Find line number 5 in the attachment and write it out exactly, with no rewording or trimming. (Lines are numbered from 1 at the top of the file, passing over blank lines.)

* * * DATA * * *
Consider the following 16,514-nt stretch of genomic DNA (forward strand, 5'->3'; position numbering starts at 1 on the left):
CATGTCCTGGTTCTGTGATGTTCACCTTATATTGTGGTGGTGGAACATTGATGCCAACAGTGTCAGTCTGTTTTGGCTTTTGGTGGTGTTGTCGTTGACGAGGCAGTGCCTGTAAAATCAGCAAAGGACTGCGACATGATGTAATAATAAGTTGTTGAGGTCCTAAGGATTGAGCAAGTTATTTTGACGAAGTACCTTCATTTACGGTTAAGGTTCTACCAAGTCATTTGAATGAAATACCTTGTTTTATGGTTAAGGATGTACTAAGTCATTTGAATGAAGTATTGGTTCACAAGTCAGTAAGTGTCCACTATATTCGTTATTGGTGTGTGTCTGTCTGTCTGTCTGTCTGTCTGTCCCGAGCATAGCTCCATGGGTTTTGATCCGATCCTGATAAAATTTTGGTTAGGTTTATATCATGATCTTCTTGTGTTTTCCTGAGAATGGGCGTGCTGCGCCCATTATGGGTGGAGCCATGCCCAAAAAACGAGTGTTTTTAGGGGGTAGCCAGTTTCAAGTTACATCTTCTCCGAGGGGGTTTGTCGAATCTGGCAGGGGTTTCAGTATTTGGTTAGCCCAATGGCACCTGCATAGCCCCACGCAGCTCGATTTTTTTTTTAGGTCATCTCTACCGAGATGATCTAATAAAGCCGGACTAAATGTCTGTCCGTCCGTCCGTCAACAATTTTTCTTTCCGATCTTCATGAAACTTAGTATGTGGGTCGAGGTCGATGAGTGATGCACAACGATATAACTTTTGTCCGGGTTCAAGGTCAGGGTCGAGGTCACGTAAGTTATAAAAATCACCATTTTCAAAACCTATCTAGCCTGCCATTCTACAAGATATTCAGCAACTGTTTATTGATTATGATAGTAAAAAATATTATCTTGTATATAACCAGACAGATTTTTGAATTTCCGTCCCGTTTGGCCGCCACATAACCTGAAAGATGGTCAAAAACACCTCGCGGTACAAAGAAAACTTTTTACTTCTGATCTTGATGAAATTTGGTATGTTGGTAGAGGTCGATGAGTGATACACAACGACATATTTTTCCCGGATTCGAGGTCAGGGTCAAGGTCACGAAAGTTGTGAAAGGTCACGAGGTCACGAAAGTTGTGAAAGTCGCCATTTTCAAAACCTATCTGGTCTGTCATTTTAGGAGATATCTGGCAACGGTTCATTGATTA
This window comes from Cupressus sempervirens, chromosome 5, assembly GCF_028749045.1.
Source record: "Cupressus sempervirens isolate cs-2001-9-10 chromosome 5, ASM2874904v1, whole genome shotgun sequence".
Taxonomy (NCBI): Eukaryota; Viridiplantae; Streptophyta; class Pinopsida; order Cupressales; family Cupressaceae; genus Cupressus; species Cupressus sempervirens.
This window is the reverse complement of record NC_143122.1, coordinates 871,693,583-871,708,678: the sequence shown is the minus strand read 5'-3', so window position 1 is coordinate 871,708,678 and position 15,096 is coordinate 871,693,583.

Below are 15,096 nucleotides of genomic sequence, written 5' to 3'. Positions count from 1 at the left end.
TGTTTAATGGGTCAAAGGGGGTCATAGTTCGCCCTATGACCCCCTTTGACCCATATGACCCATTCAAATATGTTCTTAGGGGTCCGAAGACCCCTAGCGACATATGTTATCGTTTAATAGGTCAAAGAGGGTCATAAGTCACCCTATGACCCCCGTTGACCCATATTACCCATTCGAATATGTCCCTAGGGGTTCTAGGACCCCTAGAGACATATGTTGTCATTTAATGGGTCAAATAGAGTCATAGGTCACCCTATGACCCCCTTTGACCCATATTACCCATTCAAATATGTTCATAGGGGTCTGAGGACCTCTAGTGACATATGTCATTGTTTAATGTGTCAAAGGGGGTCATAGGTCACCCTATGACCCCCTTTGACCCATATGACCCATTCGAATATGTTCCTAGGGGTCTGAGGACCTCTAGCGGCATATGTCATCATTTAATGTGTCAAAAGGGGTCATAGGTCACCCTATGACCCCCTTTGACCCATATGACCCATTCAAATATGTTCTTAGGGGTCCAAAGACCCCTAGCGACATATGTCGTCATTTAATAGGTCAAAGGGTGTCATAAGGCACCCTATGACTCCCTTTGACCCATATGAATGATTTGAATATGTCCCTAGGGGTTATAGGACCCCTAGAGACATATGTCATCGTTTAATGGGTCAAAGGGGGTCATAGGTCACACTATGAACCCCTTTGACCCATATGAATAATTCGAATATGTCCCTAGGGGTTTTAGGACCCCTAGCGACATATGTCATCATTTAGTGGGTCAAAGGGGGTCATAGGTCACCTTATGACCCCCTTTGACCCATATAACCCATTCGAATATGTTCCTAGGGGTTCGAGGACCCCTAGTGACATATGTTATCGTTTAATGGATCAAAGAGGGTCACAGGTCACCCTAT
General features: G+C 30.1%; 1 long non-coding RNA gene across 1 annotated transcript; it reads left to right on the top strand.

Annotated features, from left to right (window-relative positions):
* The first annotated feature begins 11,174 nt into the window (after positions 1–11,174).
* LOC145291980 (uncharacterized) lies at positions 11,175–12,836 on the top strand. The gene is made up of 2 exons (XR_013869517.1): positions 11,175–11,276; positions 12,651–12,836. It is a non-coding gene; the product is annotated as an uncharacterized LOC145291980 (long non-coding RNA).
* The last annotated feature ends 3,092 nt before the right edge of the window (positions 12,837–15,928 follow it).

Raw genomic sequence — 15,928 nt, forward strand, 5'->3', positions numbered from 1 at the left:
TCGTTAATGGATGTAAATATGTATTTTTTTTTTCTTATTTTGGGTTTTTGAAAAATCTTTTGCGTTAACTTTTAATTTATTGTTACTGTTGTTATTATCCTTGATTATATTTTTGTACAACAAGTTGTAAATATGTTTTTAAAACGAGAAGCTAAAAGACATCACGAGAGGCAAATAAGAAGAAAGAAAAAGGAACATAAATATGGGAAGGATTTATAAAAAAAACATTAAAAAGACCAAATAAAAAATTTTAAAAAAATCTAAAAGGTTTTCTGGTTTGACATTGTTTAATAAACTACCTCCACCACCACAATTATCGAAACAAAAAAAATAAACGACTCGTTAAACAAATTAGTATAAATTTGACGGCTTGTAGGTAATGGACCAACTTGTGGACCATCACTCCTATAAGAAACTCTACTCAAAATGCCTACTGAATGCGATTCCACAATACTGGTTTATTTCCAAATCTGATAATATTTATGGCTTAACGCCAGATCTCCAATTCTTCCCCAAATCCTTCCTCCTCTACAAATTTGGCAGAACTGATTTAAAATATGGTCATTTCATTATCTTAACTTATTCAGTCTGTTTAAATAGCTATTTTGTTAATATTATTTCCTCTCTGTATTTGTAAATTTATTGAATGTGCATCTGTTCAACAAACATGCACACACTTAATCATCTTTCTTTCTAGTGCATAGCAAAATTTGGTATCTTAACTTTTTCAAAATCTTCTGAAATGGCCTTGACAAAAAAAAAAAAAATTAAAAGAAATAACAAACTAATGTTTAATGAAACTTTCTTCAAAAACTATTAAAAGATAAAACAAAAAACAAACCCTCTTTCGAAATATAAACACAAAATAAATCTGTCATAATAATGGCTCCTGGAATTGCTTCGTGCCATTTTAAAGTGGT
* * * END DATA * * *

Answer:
Taxonomy (NCBI): Eukaryota; Viridiplantae; Streptophyta; class Pinopsida; order Cupressales; family Cupressaceae; genus Cupressus; species Cupressus sempervirens.